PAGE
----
And these bites can, on occasion, be deadly. Many of Texas’ snakes are venomous. Of the 250 snake species in the U.S., only four are venomous, but Texas has all of them: the copperhead, the rattlesnake, the cottonmouth, and the water moccasin. Still, the odds that a person in Texas will die from contact with a venomous snake or lizard in a year are just 1 in 30,420,000.
For the past few years, California’s Southern Pacific rattlesnake has been the focus of myriad news stories suggesting the snake is rapidly evolving super-toxic venom. The theory seems to have come from the impressions of a handful of Southern California physicians and toxicologists who have reported a rise in both snakebites and snakebite severity. These physicians speculate that Southern Pacific rattlers are becoming more aggressive and may be crossbreeding with the Mojave green rattlesnake, a desert serpent that has deadly, neurotoxic venom.
However, William Hayes, Professor of Biology in the Department of Earth and Biological Sciences at Loma Linda University, isn’t convinced. No one has scientifically demonstrated that snake venom or bite severity has changed in recent years—probably, Hayes suggested in a recent Book of Odds interview, because “we know that venom does not change appreciably within a few snake generations.”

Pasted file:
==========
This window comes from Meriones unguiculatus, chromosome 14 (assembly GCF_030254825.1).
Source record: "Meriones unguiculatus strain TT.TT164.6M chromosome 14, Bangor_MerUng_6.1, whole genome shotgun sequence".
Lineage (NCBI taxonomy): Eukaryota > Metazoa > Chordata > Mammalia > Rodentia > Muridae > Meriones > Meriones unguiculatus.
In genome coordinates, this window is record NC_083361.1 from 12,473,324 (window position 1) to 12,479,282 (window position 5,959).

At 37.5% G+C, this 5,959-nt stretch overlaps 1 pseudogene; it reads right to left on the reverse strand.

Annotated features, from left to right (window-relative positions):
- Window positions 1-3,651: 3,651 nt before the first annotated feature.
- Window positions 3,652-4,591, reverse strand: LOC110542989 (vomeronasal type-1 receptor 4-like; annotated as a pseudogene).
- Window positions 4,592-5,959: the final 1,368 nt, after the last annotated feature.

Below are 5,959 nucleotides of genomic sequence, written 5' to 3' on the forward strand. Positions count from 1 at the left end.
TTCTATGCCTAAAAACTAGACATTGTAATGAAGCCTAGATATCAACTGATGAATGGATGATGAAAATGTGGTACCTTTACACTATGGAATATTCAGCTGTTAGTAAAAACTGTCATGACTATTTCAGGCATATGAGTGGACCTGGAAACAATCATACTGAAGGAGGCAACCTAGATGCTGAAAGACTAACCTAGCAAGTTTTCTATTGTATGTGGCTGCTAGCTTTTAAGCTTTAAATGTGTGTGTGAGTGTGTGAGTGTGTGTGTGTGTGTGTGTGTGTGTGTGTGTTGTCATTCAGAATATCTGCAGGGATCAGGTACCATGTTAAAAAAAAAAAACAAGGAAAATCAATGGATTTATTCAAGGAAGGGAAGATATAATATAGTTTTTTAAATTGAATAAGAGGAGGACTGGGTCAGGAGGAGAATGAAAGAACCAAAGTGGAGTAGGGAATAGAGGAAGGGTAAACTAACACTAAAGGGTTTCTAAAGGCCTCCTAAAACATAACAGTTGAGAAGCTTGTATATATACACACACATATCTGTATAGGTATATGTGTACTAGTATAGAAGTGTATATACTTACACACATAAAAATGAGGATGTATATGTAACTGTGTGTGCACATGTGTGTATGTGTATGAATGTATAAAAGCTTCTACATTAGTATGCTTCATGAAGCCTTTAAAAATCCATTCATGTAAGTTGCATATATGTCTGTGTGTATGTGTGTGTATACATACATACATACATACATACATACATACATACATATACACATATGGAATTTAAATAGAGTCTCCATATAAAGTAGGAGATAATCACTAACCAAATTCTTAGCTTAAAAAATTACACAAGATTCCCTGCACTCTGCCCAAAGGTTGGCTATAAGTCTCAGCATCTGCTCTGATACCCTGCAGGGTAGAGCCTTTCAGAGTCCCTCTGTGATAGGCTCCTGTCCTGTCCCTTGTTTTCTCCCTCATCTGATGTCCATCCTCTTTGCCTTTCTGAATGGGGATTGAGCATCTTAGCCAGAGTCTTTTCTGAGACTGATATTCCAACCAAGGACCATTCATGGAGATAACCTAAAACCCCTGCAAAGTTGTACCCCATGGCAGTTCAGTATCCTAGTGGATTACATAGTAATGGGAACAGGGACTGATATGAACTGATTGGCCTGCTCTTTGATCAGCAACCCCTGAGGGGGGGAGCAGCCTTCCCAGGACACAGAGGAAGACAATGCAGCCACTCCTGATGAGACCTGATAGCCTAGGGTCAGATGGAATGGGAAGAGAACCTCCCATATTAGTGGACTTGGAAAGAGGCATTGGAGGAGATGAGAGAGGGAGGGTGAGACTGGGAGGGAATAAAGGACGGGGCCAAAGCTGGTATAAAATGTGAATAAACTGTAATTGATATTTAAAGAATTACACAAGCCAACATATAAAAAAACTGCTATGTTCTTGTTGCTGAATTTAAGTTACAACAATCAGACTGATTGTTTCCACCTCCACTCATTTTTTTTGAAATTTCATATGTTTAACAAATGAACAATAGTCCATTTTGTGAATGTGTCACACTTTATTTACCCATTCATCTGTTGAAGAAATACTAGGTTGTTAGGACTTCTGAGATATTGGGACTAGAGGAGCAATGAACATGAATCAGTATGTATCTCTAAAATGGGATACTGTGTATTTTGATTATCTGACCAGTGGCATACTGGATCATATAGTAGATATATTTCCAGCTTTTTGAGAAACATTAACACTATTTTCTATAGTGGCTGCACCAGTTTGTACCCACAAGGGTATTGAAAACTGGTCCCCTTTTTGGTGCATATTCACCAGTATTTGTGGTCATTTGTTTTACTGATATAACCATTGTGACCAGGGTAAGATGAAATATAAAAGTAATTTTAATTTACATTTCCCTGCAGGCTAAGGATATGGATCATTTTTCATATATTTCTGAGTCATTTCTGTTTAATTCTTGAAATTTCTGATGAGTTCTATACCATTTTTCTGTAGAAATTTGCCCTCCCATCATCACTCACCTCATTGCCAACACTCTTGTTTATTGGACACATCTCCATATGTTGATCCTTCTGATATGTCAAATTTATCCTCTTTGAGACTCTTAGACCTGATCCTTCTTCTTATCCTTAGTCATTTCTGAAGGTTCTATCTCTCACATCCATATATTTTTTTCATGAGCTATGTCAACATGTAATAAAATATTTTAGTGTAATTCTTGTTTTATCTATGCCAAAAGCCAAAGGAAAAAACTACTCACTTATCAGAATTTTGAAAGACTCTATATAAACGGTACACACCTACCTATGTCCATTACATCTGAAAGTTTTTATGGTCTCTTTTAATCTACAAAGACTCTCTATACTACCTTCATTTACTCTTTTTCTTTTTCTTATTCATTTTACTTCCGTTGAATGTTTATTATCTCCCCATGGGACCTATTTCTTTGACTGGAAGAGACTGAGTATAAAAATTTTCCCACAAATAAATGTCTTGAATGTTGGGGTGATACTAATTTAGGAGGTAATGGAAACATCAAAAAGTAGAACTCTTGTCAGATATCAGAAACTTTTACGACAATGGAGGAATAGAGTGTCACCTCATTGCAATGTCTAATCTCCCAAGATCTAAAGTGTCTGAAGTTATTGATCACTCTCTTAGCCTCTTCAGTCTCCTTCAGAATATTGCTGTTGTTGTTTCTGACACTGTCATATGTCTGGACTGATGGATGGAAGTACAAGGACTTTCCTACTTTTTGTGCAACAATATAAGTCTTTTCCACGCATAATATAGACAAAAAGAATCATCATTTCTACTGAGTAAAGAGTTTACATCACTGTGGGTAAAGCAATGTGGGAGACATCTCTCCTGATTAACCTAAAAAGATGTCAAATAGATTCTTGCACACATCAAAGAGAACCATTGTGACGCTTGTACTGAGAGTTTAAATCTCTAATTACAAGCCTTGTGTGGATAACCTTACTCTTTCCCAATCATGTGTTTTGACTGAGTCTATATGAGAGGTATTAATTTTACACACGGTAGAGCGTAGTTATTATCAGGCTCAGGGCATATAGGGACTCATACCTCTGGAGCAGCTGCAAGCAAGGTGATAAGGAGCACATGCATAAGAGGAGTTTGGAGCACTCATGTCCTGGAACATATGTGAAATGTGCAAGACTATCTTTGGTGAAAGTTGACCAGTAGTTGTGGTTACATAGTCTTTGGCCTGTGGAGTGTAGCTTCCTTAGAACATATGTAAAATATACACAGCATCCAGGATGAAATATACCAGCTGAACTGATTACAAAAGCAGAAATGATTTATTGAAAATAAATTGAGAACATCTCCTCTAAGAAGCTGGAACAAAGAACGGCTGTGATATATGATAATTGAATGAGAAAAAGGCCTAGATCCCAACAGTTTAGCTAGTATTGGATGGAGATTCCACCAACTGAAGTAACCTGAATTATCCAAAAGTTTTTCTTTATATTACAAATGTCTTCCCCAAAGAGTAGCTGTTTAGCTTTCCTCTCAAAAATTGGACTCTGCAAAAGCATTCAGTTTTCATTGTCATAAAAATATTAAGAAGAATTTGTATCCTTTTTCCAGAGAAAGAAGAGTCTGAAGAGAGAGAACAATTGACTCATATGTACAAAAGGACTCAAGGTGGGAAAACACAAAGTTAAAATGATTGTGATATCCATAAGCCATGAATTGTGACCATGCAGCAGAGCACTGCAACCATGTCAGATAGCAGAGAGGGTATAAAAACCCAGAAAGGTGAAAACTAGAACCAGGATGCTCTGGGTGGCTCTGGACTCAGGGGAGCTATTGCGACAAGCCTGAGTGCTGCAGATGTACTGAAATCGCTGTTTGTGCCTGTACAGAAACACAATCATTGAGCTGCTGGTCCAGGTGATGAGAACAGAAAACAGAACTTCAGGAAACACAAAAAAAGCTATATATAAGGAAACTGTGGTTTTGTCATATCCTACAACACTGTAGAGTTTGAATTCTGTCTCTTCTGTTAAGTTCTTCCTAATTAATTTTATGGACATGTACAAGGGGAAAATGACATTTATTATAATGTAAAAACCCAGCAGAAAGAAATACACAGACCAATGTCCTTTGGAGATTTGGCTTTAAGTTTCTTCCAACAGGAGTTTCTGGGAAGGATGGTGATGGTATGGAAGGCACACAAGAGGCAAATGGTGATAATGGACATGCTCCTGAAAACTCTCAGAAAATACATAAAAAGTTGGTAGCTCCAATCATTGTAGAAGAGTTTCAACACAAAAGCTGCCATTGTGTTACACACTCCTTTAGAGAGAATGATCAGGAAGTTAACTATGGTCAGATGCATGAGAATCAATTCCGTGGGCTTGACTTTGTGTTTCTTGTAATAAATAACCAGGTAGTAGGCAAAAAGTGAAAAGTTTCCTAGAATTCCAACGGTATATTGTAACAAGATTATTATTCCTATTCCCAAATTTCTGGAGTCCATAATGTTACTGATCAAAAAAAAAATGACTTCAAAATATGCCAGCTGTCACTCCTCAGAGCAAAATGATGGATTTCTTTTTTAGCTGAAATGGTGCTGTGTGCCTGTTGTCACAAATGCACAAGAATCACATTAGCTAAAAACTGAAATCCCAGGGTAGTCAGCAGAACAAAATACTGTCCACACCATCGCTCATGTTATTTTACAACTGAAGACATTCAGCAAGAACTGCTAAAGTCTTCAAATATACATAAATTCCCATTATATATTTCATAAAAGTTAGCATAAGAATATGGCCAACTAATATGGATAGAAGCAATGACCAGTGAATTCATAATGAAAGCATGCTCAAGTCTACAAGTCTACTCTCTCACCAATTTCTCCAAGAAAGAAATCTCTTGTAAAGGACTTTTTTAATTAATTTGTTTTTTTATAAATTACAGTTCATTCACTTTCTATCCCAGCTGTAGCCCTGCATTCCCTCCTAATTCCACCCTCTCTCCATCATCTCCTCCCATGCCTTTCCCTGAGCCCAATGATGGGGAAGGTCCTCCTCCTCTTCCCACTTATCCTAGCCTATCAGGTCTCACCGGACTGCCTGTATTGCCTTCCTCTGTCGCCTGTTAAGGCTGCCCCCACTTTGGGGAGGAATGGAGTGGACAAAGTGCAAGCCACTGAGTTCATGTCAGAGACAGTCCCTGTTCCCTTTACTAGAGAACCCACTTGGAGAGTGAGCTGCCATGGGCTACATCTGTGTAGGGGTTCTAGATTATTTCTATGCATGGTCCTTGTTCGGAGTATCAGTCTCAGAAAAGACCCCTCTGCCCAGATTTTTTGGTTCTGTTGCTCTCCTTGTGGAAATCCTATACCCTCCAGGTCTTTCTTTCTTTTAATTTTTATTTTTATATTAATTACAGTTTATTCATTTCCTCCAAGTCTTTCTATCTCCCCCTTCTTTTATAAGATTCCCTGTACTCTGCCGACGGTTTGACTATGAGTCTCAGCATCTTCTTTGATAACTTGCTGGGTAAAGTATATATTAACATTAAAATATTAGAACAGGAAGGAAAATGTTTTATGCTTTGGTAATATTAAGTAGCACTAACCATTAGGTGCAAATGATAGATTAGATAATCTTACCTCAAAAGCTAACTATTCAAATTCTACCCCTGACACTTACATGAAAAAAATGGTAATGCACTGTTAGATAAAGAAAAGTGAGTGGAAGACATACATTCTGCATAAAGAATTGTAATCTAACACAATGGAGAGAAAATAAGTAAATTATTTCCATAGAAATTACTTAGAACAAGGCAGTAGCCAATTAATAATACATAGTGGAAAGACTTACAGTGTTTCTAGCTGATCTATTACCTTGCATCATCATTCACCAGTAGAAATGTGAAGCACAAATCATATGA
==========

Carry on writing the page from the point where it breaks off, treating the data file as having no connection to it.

There are far more plausible explanations for the observed snakebite trends in California. For one thing, the highly adaptable Southern Pacific rattlers are less likely to flee from development than other snakes; consequently, increasing human encroachment into their habitat may lead to more encounters and more bites. As for snakebite severity, Hayes suggests it probably has less do with the biter than with the bitten: “We also have to realize that changes are happening to general human health and in the treatment of snakebites,” he says. “There have been big increases in our society in asthma and obesity, which would predispose snakebite victims to more severe reactions.”
Southern California’s extended drought is another factor, decreasing snake reproduction and thus the number of small, juvenile snakes. This leaves larger, more dangerous snakes around to do the biting, and because large snakes inject more venom than small ones, their bites are more severe. However, the odds that a person in California will die from contact with a venomous snake or lizard in a year are still just 1 in 61,100,000.
Many areas have no poisonous snakes, but you can find rattlesnakes all over the country. The U.S. harbors fifteen species of them. Encounters are common, but attacks rare; according to Professor Walter E. Howard of the University of California, Davis, out of a total of just 1,000 rattlesnake bites a year, fewer than a dozen lead to death. The US Humane Society warns that the popularity of rattlesnake roundups is leading to the possible extinction of some species and points out that they play an important ecological role in controlling rodent populations.
Still, ophidiophobia (fear of snakes) isn’t likely to go away any time soon. The odds that an adult in the U.S. is afraid of snakes are 1 in 1.96 (51 percent), and the odds that an adult in the U.S. is very afraid of snakes are 1 in 2.78. This fear of slithering serpents may, in fact, be deeply rooted in our biology. Just like politics.
Originally published on Book of Odds